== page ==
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Posts Tagged ‘o’connell bridge’

There’s not much left by the way of pre-boom buildings on Sir John Rogerson’s Quay. Row upon row of mis-matched shining steel and glass structures tower over the few remaining Victorian warehouses and enginehouses, relics of an era when Dublin’s docks bustled with industry. One warehouse that has managed to survive, a double gabled redbrick building that sits where the Samuel Beckett bridge meets the Southside boasts two unusual and very original features.

The warehouse at 30- 32 Sir John Rogerson’s Quay was built in the 1890’s and was once home to the Dublin Tropical Fruit Company, who occupied the premises for decades. It has played host to plenty of drama in its lifetime; in the mid-thirties, a young teenager fell to his death from the roof, the sixties saw a long running strike on the premises and the eighties saw a fire come close to gutting the building. On 16th April 1950, a ship named the Abraham Lincoln arrived into Dublin bearing tonnes of bananas bound for the warehouse. When the ship made port, it was discovered that its cargo of fruit was already too ripe for sale, leading the company to refuse it and the ship’s crew to dump tonnes of black skinned bananas overboard. Alexandra basin was lined with scores of people waiting for the chance to grab any that might float ashore, whilst rowboats set out from Ringsend with the aim of getting to the booty first. Gardaí struggled to maintain order as hundreds of children tried to force entry into the basin. (Irish Press, 17/4/1950.) The building later housed offices belonging to U2 and is now home to a software company.

annalivia

Representation of Anna Livia, photo credit- Simon Conway

Anyway, to the point of the piece. Over the doors of the building, hang two recognisable figures- two granite keystones representing Anna Livia and the Atlantic, replicas of which appear elsewhere along the River Liffey. Originally sculpted by the eminent (though self-effacing as some records state!) Edward Smyth, they had once adorned the archways of Carlisle Bridge, the structure that predated what we now know as O’Connell Bridge. The bridge was remodeled in the late 1870’s and the granite keystones were removed- Carlisle Bridge having had three arches with a hump rising high above the water below, Anna Livia and Atlantic were deemed too large to fit the lower elliptical arches of the bridge. The new bridge had arches which sat much lower over the water, and the keystones would need to be replaced. They were remodeled by Charles W. Harrison and the originals sculpted by Edward Smyth somehow ended up on the facade of the warehouse on Sir John Rogerson’s Quay.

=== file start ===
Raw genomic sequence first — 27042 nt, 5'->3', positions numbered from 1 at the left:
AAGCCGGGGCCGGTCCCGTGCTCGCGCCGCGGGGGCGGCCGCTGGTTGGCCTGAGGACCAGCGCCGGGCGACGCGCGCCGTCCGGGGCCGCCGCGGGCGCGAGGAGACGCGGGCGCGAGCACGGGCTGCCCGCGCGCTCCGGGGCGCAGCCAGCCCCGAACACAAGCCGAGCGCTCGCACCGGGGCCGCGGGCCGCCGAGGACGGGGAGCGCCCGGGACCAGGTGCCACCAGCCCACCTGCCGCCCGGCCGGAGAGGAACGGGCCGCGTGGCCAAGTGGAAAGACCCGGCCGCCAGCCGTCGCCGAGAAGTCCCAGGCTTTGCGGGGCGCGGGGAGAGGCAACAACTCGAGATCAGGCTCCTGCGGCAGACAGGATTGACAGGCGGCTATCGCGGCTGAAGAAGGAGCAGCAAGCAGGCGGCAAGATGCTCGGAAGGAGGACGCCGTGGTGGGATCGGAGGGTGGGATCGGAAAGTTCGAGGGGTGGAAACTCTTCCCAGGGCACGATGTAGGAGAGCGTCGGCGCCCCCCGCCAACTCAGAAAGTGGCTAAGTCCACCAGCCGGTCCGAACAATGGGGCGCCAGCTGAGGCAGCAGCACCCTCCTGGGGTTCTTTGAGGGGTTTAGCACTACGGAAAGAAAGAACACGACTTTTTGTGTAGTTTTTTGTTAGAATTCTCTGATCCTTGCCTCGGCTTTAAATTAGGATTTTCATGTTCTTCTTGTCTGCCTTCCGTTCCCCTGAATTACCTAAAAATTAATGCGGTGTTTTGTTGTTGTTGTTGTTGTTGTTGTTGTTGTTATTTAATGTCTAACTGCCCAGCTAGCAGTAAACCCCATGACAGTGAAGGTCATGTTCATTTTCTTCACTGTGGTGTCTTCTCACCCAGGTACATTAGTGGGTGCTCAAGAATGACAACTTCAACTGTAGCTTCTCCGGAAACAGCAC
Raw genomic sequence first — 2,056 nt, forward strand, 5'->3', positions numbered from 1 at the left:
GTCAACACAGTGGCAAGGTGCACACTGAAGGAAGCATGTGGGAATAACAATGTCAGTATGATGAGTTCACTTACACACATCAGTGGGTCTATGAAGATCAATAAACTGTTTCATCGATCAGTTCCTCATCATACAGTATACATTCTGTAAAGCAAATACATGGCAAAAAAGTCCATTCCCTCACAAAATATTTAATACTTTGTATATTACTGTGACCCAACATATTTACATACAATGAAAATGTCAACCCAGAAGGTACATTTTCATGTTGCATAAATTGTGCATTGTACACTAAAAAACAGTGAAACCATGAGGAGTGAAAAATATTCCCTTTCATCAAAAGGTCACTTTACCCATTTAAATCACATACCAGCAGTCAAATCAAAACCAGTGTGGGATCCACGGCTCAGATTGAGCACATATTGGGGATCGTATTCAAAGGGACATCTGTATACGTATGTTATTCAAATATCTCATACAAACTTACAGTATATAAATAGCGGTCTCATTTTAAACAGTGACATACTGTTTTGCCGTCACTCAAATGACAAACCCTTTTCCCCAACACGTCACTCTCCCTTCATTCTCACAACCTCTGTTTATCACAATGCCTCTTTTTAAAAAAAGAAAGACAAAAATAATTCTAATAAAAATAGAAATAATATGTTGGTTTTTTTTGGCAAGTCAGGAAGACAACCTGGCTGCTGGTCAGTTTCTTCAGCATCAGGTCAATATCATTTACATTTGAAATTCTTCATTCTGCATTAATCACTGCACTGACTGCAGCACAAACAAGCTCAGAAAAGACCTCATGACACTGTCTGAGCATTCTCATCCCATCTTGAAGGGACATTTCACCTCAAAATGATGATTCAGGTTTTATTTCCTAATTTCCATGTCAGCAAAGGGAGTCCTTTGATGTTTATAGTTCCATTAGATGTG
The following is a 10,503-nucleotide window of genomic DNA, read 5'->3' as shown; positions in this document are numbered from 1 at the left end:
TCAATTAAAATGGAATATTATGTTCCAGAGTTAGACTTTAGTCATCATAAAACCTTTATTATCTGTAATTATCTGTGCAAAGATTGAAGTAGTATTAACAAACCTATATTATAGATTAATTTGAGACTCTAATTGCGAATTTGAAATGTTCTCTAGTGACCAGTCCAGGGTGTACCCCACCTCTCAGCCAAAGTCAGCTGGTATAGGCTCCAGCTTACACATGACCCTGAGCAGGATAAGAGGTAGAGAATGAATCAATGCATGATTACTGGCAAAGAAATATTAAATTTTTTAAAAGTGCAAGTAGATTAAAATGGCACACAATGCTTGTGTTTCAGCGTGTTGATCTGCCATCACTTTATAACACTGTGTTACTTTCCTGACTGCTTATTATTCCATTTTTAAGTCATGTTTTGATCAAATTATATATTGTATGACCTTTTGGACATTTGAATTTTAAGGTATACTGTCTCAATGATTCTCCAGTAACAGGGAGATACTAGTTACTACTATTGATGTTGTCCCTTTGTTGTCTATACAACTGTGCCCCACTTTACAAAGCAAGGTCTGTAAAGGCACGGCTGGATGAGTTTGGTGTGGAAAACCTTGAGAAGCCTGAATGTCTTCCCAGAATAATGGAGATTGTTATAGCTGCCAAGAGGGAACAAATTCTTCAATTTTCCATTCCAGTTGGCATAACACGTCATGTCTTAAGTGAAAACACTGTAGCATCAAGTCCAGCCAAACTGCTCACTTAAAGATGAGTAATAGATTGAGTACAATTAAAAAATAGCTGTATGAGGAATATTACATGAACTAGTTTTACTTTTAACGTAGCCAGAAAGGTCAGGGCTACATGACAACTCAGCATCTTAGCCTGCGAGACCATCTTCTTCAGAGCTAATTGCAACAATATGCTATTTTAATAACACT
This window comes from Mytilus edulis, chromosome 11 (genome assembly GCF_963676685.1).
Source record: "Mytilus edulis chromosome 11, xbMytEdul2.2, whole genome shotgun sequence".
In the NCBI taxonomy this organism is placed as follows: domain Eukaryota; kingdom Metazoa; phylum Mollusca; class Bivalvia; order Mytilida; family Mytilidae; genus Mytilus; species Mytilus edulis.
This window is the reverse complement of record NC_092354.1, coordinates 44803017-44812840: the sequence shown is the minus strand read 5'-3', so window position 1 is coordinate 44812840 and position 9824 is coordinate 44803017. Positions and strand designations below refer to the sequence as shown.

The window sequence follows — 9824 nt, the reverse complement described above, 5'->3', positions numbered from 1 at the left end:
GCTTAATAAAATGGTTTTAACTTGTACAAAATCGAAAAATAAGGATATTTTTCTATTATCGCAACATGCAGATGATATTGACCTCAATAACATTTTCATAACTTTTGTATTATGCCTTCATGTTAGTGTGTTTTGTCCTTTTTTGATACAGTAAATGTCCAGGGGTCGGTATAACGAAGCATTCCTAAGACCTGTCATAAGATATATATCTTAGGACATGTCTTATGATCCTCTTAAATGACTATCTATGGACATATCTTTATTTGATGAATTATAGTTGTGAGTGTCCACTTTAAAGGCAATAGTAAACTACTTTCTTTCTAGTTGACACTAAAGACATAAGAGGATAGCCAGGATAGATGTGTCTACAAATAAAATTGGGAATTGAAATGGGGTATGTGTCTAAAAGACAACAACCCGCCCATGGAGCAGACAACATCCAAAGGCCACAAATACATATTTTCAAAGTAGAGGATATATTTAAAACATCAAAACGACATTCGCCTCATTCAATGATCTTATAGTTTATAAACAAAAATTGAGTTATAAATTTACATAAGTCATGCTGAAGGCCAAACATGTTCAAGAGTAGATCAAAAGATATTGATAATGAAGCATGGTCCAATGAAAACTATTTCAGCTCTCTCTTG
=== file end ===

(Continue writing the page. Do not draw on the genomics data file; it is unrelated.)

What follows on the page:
atlantic

Representation of The Atlantic, photo credit- Simon Conway

Smyth (1749- 1812) was a sculptor and modeler who served an apprenticeship under Simon Vierpyl (Clerk of Works  for the Casino building in Marino) and later worked for a Dublin stone cutter named Henry Darley. His work was mainly ornamental, according to the Dictionary of Irish Architects, that is until Darley recommended him to one of the leading architects working in Ireland at the time, none other than James Gandon in the early 1780’s. James Gandon being one of the most sought after architects of the time, Smyth rose to prominence under his patronage and went on to sculpt some of the most recognisable features on some of Dublin’s most famous buildings. From humble beginnings he was to become a wealthy man.

The building at Sir John Rogerson's Quay, photo credit- Simon Conway

The building at Sir John Rogerson’s Quay, photo credit- Simon Conway

Looking out over College Green from the roof of the Old Parliament, stand his figures of Justice, Wisdom and Liberty. His works are dotted around the Custom House; the 14 keystones representing 14 Irish rivers on the building are his, along with the Arms of Ireland- a Lion and a Unicorn standing either side of the Irish Harp. He was also responsible for work on a number of churches throughout Dublin, ornaments, statues and coats of arms at Kings Inns and you can add his name to the debate on something we’ve looked at before- who sculpted the anthropomorphic figures playing billiards and other parlour games on the windows of The Kildare Street Club? In her “This Ireland” column in the Irish Times in March 1975, Elgy Gillespie noted that it wasn’t until the 1950’s that discovery of Smyth’s keystones on the building at Sir Rogerson’s Quay was made, quoting Harold Leask (architect responsible in part for the reconstrucion of the GPO) in the Royal Society of Antiquaries Journal on their discovery. That column, and anything I’ve read on the subject, neglects to mention how the heads managed to make their way from Carlisle Bridge and onto the facade of a building on Sir John Rogerson’s Quay. Another reason why, when walking around this city, you should keep your head up because who knows what you might find!